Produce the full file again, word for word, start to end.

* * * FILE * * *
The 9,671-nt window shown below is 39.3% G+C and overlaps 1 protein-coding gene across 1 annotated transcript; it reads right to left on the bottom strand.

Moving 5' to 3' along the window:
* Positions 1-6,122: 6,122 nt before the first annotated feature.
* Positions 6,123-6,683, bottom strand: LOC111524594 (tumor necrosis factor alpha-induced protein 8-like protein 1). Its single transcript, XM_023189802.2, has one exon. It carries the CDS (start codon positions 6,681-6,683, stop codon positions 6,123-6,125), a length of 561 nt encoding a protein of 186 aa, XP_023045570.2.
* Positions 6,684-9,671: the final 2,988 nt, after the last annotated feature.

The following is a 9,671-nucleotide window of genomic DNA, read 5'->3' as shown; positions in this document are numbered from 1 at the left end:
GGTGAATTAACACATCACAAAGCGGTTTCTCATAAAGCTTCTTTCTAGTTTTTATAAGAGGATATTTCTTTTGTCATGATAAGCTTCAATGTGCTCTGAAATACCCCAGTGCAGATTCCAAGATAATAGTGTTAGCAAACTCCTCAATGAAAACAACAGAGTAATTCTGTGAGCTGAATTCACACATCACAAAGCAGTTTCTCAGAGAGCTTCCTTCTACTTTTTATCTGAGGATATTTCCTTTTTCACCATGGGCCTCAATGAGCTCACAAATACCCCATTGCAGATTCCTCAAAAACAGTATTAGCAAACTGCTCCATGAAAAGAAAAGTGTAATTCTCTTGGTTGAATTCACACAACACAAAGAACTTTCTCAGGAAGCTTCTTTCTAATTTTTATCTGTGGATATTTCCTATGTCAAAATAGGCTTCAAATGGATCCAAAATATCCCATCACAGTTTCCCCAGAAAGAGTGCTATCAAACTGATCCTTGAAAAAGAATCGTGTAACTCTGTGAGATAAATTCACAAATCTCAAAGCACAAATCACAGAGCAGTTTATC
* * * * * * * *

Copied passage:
The 9,671-nt window shown below is 39.3% G+C and overlaps 1 protein-coding gene across 1 annotated transcript; it reads right to left on the bottom strand.

Moving 5' to 3' along the window:
* Positions 1-6,122: 6,122 nt before the first annotated feature.
* Positions 6,123-6,683, bottom strand: LOC111524594 (tumor necrosis factor alpha-induced protein 8-like protein 1). Its single transcript, XM_023189802.2, has one exon. It carries the CDS (start codon positions 6,681-6,683, stop codon positions 6,123-6,125), a length of 561 nt encoding a protein of 186 aa, XP_023045570.2.
* Positions 6,684-9,671: the final 2,988 nt, after the last annotated feature.

The following is a 9,671-nucleotide window of genomic DNA, read 5'->3' as shown; positions in this document are numbered from 1 at the left end:
GGTGAATTAACACATCACAAAGCGGTTTCTCATAAAGCTTCTTTCTAGTTTTTATAAGAGGATATTTCTTTTGTCATGATAAGCTTCAATGTGCTCTGAAATACCCCAGTGCAGATTCCAAGATAATAGTGTTAGCAAACTCCTCAATGAAAACAACAGAGTAATTCTGTGAGCTGAATTCACACATCACAAAGCAGTTTCTCAGAGAGCTTCCTTCTACTTTTTATCTGAGGATATTTCCTTTTTCACCATGGGCCTCAATGAGCTCACAAATACCCCATTGCAGATTCCTCAAAAACAGTATTAGCAAACTGCTCCATGAAAAGAAAAGTGTAATTCTCTTGGTTGAATTCACACAACACAAAGAACTTTCTCAGGAAGCTTCTTTCTAATTTTTATCTGTGGATATTTCCTATGTCAAAATAGGCTTCAAATGGATCCAAAATATCCCATCACAGTTTCCCCAGAAAGAGTGCTATCAAACTGATCCTTGAAAAAGAATCGTGTAACTCTGTGAGATAAATTCACAAATCTCAAAGCACAAATCACAGAGCAGTTTATC